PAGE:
Labour wants to work with the Board of Deputies and the Jewish Leadership Council on a “broader” definition of what constitutes antisemitism, Andrew Gwynne, the party’s Shadow Communities Secretary has claimed.
Asked by BBC presenter Andrew Marr why his party was refusing to adopt the full International Holocaust Remembrance Alliance definition of antisemitism - including the extra list of examples relating to the Jewish people and Israel - Mr Gwynne said: “We have written into the rules the international definition – but in terms of the examples we don’t think these examples go far enough.
“We want to work with the Board of Deputies and with the Jewish Leadership Council to write into Labour Party rules a much broader definition of antisemitism that goes beyond that, including terms like ‘Zio’ which quite frankly are abhorrent and insulting.”
But Mr Marr pressed Mr Gwynne on his party’s failure to adopt other areas of the IHRA definition – including those involving Jews being held collectively responsible for the actions of the state of Israel.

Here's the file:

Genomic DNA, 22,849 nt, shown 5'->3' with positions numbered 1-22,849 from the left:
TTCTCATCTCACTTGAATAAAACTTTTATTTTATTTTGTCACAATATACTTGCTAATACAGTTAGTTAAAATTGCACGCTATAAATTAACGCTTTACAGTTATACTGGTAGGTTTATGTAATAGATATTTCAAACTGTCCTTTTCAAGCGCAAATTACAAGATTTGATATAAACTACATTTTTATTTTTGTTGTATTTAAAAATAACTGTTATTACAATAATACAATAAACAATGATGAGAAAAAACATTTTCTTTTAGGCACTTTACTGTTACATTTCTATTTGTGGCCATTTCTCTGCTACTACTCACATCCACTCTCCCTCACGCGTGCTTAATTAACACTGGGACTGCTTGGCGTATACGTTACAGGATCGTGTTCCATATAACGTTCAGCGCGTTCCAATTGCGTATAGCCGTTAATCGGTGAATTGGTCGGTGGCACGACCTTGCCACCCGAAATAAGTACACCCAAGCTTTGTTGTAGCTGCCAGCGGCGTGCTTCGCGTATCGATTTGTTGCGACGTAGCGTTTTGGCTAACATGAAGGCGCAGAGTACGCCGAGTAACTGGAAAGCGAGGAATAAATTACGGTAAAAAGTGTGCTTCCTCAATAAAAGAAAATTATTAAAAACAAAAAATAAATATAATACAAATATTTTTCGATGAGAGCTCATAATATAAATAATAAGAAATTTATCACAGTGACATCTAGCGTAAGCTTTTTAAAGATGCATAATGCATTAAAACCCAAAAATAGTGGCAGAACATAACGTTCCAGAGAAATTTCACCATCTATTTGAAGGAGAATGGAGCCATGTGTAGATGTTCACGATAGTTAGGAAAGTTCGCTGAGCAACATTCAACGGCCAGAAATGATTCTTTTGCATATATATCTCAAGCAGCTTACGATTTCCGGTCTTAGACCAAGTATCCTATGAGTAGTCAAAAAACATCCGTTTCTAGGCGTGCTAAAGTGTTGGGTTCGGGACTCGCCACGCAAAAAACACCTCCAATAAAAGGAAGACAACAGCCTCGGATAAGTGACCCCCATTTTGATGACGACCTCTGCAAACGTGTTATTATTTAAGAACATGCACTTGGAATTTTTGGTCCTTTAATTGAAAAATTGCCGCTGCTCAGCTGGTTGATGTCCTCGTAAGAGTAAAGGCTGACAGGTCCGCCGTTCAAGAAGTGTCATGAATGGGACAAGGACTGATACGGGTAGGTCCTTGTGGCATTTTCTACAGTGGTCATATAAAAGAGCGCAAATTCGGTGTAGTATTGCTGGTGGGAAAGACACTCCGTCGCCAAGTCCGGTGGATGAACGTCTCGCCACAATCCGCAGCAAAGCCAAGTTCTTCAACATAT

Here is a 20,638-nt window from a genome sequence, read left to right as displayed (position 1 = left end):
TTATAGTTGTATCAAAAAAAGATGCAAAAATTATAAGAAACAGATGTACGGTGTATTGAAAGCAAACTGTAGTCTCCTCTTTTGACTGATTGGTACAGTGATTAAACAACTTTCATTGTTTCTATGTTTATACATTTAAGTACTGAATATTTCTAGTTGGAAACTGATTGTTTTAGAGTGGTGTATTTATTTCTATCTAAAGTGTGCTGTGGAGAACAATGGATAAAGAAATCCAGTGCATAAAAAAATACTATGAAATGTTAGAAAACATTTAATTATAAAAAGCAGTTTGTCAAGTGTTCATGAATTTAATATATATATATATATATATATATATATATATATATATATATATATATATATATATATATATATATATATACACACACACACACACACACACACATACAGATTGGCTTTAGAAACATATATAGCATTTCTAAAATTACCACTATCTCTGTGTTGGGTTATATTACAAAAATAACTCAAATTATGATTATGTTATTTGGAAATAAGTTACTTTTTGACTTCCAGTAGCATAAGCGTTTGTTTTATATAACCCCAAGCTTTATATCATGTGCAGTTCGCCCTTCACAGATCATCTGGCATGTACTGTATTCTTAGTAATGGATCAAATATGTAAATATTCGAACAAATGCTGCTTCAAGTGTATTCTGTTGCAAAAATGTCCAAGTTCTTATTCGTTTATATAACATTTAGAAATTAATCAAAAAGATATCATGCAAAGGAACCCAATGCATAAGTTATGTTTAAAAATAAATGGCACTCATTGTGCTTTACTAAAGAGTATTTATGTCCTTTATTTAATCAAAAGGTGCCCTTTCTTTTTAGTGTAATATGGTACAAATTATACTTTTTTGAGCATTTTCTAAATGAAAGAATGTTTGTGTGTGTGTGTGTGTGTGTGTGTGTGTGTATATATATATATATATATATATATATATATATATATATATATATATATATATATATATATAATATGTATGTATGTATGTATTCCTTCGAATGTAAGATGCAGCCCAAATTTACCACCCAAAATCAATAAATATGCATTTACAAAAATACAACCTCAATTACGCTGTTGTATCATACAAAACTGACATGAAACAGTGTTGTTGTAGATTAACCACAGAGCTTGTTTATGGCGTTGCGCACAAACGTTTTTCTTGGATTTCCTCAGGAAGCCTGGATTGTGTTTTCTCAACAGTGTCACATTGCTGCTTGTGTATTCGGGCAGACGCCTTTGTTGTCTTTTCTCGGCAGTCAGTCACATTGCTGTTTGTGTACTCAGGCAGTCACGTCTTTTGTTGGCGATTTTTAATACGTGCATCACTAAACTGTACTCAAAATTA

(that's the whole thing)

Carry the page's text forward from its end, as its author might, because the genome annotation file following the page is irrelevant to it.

Mr Gwynne added: “Let me make it clear – I spoke in the Commons antisemitism debate. I made it clear that in a democracy it is right to criticise any nation – just as we would criticise the British government, the actions of the British government, it is right where appropriate to be able to criticise the actions of the Israeli government.
“Criticising the Israeli government is acceptable in a democracy.
“Criticising the people of Israel or Jewish people across the world is not. That is the fine line.”
Last week the JC revealed how a rift had emerged between the Board, the JLC and the Labour Party after last Tuesday’s meeting between the groups.
JLC chair Jonathan Goldstein accused Labour of “a backtrack” over the adoption of the IHRA definition.